Realty opens with a wooden angle

Tim Harrup

For the second time this month following the recent Mipim, the real estate industry has had the opportunity to participate in a ‘live’ exhibition/seminar event. Today, Tuesday September 21st, Realty made a return not only to the real estate scene, but also to Brussels, having last been held in Knokke in 2019. The location selected is the newly opened and multiple award-winning (including the Mipim Awards) Gare Maritime at Tour & Taxis. As was the case in Knokke, Realty is now very much a seminar event, with major topics being presented for debate.

New at Realty this year is the audio system, whereby all participants receive a headset and tune in to the channel of the debate of their choice. This clearly avoids having speakers’ words invading the whole of the surrounding area, drowning out each other and making work by those not attending the presentation very difficult and unpleasant.

Among one of the first seminars was one on the hot topic of wooden constructions. This was extremely interesting in that the debate did not concentrate solely on the perceived ecological advantages of building in wood, but widened the debate to finance and even to concrete… The panel was as impressive as the subject, being made up of Michel Riedijk Dircetor Riedijk Neutelings Architecte; David Roulin, CEO Art & Build Architects, Jean-Pierre Hanin, CEO Cofinimmo; Aurore de Montjoye, Head Real Estate Finance BE BNP Paribas Fortis and Arnaud Regout, CEO of Wood Shapers. All of this moderated by L’Echo and LN24 journalist Philippe Coulée.


Among interesting and not necessarily evident trends presented was the fact that the latest evolutions in technology make building in wood even more attractive than before. More of the applications to be constructed in wood can be prepared and manufactured using computers and robots, off-site. This renders the worksite safer and easier for construction workers and less intrusive for those living in the immediate surroundings. Along with this, the current generation, it was suggested, has been born ‘with an i-pad in their hands’ and does not look at a career in the construction industry with a great deal of enthusiasm. But when it becomes even more connected and technological, this may change. Building with drones and other devices is far more appealing to them.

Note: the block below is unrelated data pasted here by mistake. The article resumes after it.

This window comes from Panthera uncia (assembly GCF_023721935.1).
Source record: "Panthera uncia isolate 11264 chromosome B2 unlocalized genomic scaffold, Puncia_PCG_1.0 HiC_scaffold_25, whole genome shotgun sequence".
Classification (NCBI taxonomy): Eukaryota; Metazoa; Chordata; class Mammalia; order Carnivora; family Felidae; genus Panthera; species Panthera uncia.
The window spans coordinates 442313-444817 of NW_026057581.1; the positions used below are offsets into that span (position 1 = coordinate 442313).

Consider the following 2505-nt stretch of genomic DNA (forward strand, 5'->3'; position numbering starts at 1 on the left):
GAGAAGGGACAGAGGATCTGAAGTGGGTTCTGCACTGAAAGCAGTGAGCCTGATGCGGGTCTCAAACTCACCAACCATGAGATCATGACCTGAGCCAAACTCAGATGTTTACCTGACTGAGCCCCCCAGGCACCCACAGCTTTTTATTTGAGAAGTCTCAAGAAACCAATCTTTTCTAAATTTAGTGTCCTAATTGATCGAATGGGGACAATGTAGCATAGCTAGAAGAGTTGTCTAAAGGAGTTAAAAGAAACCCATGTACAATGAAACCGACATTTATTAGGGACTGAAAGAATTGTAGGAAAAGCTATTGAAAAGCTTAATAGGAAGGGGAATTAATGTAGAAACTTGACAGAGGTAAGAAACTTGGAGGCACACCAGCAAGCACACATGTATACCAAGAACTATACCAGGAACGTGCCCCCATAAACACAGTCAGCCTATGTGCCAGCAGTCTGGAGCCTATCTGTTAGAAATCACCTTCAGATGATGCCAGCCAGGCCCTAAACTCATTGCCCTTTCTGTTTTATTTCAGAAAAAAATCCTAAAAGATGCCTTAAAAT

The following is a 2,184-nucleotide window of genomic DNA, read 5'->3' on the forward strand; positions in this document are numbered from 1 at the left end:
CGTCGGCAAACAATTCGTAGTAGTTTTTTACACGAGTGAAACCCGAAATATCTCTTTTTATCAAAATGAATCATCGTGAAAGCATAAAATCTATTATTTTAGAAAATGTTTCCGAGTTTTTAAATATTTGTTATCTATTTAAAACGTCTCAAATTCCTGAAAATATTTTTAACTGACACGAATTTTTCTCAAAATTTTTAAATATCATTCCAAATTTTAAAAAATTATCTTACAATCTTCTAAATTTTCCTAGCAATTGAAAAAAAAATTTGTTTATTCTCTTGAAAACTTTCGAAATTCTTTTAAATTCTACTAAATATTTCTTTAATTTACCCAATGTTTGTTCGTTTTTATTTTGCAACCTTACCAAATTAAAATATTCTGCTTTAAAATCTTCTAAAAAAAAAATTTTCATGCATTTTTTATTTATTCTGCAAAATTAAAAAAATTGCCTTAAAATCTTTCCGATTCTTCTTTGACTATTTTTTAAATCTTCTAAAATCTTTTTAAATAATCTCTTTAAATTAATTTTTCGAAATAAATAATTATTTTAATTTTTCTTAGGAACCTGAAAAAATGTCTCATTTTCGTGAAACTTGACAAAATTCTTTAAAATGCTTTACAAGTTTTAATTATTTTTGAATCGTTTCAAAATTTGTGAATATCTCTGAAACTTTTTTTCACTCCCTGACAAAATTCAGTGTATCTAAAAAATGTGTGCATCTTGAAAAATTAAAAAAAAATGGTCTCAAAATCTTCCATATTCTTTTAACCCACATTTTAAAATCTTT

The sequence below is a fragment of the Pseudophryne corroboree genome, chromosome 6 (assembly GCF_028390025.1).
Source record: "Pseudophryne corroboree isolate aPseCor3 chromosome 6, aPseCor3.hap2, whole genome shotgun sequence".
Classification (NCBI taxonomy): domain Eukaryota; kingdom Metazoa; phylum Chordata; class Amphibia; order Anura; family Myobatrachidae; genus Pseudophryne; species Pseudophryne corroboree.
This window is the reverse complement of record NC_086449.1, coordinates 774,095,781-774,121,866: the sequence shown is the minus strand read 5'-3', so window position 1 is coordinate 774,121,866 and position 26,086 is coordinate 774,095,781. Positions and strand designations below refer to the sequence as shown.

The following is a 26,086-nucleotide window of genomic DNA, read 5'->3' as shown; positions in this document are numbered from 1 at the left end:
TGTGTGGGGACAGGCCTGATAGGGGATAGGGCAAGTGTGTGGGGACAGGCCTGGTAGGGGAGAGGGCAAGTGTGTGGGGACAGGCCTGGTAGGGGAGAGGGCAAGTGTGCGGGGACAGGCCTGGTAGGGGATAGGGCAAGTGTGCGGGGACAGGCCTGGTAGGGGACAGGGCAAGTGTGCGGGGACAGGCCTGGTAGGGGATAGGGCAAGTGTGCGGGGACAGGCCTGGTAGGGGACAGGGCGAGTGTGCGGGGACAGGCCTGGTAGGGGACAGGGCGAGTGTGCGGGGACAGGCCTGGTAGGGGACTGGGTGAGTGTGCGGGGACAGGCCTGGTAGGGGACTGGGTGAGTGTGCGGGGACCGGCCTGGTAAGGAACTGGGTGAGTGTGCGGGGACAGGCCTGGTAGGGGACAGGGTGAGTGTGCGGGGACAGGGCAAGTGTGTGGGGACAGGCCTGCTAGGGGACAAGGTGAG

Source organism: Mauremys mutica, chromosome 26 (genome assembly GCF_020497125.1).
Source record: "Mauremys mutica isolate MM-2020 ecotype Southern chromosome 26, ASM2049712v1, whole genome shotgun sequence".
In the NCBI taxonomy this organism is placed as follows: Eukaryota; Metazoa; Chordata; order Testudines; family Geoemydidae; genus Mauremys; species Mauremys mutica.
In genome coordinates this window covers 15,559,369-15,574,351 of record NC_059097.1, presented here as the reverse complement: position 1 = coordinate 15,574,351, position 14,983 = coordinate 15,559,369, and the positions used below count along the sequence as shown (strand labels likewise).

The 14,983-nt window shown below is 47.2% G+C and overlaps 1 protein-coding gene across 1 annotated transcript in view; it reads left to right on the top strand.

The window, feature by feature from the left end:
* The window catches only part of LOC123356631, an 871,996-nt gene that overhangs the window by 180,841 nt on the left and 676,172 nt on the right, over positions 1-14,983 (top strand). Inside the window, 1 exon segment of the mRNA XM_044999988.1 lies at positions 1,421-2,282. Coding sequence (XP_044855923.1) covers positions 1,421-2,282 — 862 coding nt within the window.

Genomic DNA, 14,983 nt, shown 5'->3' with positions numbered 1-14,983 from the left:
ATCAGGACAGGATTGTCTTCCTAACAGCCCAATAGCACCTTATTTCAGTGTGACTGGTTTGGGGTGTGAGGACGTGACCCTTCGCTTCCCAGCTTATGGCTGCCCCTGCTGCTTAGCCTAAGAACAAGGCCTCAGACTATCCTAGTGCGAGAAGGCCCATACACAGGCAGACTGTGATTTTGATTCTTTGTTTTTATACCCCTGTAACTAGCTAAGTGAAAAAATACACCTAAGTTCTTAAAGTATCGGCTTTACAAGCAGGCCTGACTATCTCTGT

This question of a new mindset was also addressed from a different angle. Wooden constructions will not construct themselves, and along with a change in our way of thinking where the actual constructions are concerned, there will have to be fundamental thinking about how these constructions and the entire environment in which they find themselves, interact with the people who use them. The new mindset will be needed to push society towards a new future, with single elements like constructing in wood being just one of the elements of wider architectural reflection.

Financing this new construction world will involve both the public and private sectors. For the public sector, legislation and incentives clearly have a role to play, but the private sector, it was stated, also has an important role. This sector will need to concentrate on financing sustainable projects and gradually cease to finance those which are not sustainable. This will not mean however, suddenly turning off the tap.


A final topic broached was that of certification. On the finance side, once again, the major players need to ensure that a developer really is using wood from sustainable sources which make sense ecologically. Wood imported to Belgium from Scandiavia, a speaker stated, will actually have a negative environmental footprint, for example. Standardised wood certification in which everyone can have confidence will become a must. A surprise in this ‘certification’ topic was that it was suggested that the components of concrete may need certifying as well. It has been said that some of the aggregates used in concrete may run out in twenty to thirty years. And it should not be forgotten that certain parts of buildings – around the lifts and in other fire-vulnerable zones may always have to be in concrete or other materials. It was even stated that the term ‘green concrete’ is now being used.